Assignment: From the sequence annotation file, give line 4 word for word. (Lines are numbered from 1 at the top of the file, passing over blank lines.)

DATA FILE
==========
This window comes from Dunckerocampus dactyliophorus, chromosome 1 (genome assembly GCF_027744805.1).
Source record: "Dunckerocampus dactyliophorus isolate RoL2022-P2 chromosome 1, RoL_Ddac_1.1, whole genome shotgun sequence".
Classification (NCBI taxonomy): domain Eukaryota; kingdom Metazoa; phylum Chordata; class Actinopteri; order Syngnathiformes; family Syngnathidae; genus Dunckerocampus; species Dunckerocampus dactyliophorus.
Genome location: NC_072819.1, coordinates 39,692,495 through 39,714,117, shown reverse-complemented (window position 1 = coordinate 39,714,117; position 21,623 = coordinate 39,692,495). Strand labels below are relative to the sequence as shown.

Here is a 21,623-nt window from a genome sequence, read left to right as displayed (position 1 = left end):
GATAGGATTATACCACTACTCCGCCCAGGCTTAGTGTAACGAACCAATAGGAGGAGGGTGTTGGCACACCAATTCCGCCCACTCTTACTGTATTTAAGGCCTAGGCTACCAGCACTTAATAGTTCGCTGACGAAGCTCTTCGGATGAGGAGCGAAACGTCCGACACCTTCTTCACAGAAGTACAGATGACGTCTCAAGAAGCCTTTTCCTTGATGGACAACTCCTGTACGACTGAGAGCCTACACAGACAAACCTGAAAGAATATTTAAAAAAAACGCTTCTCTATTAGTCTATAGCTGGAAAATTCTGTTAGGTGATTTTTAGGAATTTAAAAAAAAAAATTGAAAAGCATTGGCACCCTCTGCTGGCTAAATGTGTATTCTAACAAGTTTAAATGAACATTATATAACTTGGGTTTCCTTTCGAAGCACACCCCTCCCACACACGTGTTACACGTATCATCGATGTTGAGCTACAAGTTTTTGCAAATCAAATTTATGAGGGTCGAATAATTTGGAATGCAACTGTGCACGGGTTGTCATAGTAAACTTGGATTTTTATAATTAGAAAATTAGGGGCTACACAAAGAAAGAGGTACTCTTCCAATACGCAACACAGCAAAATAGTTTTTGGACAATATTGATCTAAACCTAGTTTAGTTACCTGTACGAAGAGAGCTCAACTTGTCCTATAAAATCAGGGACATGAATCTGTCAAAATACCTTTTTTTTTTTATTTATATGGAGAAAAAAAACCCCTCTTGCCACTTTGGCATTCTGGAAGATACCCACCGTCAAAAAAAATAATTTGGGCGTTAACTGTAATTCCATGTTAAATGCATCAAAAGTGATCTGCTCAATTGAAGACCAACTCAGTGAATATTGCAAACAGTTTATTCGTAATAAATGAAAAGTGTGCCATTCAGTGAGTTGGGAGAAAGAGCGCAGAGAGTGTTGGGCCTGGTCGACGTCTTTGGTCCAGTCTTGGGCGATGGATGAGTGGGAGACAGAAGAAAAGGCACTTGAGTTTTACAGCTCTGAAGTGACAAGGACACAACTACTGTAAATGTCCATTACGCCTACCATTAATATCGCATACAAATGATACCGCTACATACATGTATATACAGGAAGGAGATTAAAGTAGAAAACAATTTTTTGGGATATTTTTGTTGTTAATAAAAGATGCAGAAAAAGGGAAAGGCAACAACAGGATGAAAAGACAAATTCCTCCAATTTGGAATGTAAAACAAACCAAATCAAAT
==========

Genome location: NC_072819.1, coordinates 39,692,495 through 39,714,117, shown reverse-complemented (window position 1 = coordinate 39,714,117; position 21,623 = coordinate 39,692,495). Strand labels below are relative to the sequence as shown.